As Australia’s population grows, the need for more residences in urban hotspots does too. Converting an old run down 1970’s house into a sharply-finished modern duplex can instantly increase the value of the property.
Of course, CGT must be considered on the back end of that.
Con: Cost of subdividing
Subdividing lots means multiple dwellings.
Be sure to crunch the numbers before deciding to subdivide land. Along with construction, other costs such as council subdivision charges, increased infrastructure such as plumbing and sewerage, and a number of government taxes can apply.
It is recommended that investors seek professional advice and conduct a feasibility analysis before charging headstrong into a plan to subdivide.
Construction loans are available to assist with financing a subdivision and build. Consider reducing the cost with a low rate construction loan.
3. Investing in a fixer-upper
Buying a fixer-upper can be a high risk, high reward property investment strategy – but it’s not all that uncommon. As the name implies, you’ll need to put in the hard yards in doing some renovating to maximise rental yield and future sale price.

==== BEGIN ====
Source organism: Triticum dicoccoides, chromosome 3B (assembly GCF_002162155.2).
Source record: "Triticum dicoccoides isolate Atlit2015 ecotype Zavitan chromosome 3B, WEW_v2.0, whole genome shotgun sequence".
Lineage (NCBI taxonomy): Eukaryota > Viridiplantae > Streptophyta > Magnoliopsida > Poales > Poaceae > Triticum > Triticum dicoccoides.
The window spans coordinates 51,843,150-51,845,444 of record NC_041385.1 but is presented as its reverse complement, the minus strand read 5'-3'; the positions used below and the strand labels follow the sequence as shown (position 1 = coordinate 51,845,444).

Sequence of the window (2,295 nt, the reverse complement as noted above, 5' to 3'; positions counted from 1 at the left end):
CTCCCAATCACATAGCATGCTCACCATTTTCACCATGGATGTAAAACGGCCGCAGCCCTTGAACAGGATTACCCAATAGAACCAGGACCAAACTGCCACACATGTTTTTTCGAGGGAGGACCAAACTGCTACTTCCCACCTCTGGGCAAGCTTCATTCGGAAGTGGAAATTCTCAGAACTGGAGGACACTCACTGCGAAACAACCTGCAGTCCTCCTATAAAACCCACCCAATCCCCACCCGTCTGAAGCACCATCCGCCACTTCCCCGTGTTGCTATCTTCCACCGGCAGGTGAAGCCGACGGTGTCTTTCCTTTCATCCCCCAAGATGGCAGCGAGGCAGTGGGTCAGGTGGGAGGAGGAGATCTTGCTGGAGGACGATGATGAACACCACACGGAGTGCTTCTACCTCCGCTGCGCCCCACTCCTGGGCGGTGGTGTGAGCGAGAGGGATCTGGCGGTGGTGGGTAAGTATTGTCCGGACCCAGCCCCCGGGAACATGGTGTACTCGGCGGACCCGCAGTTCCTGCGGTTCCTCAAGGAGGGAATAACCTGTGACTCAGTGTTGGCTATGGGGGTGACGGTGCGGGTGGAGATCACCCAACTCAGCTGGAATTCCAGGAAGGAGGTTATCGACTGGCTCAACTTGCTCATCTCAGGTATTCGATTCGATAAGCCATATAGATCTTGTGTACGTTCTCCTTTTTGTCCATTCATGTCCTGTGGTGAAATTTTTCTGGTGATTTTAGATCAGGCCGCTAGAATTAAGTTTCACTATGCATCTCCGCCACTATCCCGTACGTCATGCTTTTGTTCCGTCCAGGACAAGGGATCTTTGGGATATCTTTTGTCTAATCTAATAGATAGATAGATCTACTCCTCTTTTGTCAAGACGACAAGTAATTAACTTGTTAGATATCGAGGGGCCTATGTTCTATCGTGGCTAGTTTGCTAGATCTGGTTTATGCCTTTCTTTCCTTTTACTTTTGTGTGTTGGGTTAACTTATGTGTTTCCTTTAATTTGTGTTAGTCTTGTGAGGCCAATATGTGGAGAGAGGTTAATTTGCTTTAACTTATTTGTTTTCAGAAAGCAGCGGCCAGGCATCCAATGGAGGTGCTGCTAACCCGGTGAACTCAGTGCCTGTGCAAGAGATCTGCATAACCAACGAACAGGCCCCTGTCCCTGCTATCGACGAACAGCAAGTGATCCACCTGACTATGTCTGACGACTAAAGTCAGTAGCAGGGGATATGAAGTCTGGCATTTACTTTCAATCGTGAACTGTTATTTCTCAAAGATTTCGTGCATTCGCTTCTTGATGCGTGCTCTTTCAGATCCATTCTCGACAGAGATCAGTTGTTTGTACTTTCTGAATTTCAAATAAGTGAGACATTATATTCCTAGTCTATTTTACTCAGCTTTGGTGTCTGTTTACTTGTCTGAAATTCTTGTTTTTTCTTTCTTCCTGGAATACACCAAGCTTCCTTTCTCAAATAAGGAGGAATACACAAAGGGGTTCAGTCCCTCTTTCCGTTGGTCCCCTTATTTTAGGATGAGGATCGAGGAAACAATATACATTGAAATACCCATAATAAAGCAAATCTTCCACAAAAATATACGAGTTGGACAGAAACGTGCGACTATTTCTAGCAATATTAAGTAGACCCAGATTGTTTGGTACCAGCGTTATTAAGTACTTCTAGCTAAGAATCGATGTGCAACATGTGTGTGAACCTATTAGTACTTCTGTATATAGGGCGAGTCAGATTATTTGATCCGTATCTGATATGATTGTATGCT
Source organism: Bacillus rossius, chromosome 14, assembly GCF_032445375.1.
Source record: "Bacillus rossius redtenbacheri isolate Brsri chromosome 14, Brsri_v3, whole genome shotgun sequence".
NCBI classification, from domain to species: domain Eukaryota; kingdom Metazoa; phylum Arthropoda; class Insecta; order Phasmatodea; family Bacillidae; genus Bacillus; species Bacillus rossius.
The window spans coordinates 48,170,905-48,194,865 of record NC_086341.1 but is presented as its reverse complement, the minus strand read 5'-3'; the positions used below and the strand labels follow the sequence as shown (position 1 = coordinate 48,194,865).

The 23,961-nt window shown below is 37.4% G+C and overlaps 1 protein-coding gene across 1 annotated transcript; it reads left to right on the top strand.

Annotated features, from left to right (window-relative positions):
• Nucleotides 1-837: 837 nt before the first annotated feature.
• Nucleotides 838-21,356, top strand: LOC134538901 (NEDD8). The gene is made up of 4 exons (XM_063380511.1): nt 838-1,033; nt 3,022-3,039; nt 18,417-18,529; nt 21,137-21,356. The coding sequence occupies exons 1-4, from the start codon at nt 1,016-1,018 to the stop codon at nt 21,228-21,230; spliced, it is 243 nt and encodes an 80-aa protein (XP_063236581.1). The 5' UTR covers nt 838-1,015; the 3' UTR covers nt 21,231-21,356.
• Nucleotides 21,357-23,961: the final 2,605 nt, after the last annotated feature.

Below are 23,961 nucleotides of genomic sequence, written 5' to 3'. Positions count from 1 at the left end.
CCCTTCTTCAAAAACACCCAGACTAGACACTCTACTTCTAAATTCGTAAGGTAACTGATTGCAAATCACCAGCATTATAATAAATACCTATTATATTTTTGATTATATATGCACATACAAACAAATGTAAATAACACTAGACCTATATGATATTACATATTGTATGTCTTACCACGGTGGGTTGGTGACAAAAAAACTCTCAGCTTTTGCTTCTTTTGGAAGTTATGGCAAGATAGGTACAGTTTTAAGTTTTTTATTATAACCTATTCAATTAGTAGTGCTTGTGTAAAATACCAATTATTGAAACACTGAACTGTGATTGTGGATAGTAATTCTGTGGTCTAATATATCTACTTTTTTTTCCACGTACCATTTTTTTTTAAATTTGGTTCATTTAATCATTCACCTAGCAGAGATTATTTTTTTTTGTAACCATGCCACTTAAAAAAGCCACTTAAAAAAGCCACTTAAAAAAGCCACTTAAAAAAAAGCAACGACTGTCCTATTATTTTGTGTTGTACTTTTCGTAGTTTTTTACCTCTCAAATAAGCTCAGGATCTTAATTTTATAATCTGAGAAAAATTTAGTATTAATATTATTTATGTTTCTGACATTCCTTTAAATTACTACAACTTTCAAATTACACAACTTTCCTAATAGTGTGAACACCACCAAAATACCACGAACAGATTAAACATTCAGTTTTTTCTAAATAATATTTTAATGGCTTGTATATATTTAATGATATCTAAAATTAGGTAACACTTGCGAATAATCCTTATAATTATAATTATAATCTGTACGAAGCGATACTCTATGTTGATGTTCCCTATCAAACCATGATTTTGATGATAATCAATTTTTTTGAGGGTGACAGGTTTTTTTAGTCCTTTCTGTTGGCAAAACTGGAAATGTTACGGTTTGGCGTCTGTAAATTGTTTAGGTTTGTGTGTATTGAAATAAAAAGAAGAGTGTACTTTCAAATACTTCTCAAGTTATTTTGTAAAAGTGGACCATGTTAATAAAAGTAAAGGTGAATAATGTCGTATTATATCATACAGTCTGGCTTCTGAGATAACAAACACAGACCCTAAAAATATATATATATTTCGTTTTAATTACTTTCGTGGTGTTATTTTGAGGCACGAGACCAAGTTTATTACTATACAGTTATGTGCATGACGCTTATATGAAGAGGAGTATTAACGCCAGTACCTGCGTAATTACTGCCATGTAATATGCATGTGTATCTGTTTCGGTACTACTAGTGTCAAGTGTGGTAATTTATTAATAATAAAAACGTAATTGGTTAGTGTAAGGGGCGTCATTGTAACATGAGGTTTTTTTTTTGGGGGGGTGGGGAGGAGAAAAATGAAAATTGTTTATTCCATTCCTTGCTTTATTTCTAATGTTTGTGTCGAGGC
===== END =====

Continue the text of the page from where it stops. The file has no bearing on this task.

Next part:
Pro: Lower purchase price
Investors can expect to pay a lot less for a fixer-upper than a property in move-in condition.
Purchasing at a lower price enables more room for renovation costs, and greater potential to raise equity
Pro: Buy in an otherwise unaffordable area
It can be difficult to get your foot in the door of a high-profile suburb with rising property prices. However, since fixer-uppers tend to be cheaper to buy, they allow you to purchase in suburbs otherwise considered unaffordable.
This way, investors could renovate a cheap fixer-upper in an area with fantastic surrounding amenities, schools and transportation. Ultimately, investors gain more in rent, without stretching finances too thin.
Con: Potential hidden problems and costs
Renovations can reveal more problems than your initial inspection reveals. With hidden problems comes hidden costs, and the renovation project can end up costing you far more than purchasing a ready-to-live property.
To avoid such problems, it may be worth investing a bit more on thorough inspections to save far more in unexpected costs.
Con: Takes time
Most fixer-uppers are not move-in ready and are sold with the expectation that the buyer will renovate before moving in/renting out. Depending on the condition, renovations on a property can take weeks or even months before it is in a liveable state.
Understanding that, investors will need to wait out the time it takes to renovate seeing any rental return on the property.
Before looking to purchase an investment property, it is important to seek professional advice on what strategy may suit you.
Any statement/s are general in nature and do not take into account your financial personal situation, objectives or needs. You should consider whether any statement/s is suitable for you and your personal circumstances. Before making any financial decision, consider your circumstances and the product disclosure statement.